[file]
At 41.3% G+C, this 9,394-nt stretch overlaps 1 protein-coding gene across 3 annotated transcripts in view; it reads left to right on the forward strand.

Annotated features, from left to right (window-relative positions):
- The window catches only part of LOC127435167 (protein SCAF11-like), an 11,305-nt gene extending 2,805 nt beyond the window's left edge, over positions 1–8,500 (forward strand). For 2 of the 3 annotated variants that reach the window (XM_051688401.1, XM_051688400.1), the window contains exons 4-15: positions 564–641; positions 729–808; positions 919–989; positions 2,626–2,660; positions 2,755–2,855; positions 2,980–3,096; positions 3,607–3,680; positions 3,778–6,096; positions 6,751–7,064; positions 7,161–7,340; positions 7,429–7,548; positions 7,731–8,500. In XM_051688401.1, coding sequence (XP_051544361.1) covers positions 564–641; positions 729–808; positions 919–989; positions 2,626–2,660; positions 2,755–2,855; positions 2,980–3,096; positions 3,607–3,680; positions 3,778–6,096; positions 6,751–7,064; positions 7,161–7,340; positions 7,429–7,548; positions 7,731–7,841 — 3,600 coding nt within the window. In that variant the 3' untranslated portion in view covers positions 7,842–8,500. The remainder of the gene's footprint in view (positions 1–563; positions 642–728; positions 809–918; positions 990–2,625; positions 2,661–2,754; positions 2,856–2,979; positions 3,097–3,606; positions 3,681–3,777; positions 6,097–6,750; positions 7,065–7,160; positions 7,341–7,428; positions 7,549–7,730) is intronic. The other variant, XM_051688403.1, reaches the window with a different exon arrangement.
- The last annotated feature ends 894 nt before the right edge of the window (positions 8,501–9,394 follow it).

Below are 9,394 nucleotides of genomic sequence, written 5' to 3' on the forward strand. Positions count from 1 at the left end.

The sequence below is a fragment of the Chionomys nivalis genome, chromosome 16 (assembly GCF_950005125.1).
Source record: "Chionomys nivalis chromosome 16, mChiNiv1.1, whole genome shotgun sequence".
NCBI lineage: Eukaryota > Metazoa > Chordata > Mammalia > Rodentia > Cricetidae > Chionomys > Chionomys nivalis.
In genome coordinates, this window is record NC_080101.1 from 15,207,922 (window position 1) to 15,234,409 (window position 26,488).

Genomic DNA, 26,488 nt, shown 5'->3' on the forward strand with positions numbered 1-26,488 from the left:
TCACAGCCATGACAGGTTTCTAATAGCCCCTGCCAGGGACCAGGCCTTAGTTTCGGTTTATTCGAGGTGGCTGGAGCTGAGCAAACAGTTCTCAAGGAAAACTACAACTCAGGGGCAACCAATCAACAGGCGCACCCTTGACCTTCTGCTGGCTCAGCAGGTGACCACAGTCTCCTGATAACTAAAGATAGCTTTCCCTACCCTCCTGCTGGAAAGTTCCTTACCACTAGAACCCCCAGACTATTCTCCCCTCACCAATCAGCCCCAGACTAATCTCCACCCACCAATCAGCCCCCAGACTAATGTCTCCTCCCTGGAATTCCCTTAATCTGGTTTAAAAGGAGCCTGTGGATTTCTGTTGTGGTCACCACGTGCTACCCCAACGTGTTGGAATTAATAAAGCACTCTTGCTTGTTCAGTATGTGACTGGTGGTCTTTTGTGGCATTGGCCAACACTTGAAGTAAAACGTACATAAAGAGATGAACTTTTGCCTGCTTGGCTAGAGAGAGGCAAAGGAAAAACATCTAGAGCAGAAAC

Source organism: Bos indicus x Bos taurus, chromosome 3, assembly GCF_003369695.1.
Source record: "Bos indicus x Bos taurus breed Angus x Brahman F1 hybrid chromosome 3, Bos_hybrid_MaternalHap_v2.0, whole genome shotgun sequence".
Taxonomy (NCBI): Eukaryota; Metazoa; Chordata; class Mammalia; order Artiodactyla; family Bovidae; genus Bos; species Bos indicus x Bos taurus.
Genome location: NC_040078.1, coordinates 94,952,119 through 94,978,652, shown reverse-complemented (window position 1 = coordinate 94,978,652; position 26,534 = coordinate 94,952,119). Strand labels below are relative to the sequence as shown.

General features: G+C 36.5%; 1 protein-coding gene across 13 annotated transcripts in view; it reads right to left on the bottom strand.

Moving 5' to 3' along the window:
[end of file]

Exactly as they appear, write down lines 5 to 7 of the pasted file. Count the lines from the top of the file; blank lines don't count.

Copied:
Below are 9,394 nucleotides of genomic sequence, written 5' to 3' on the forward strand. Positions count from 1 at the left end.

The sequence below is a fragment of the Chionomys nivalis genome, chromosome 16 (assembly GCF_950005125.1).
Source record: "Chionomys nivalis chromosome 16, mChiNiv1.1, whole genome shotgun sequence".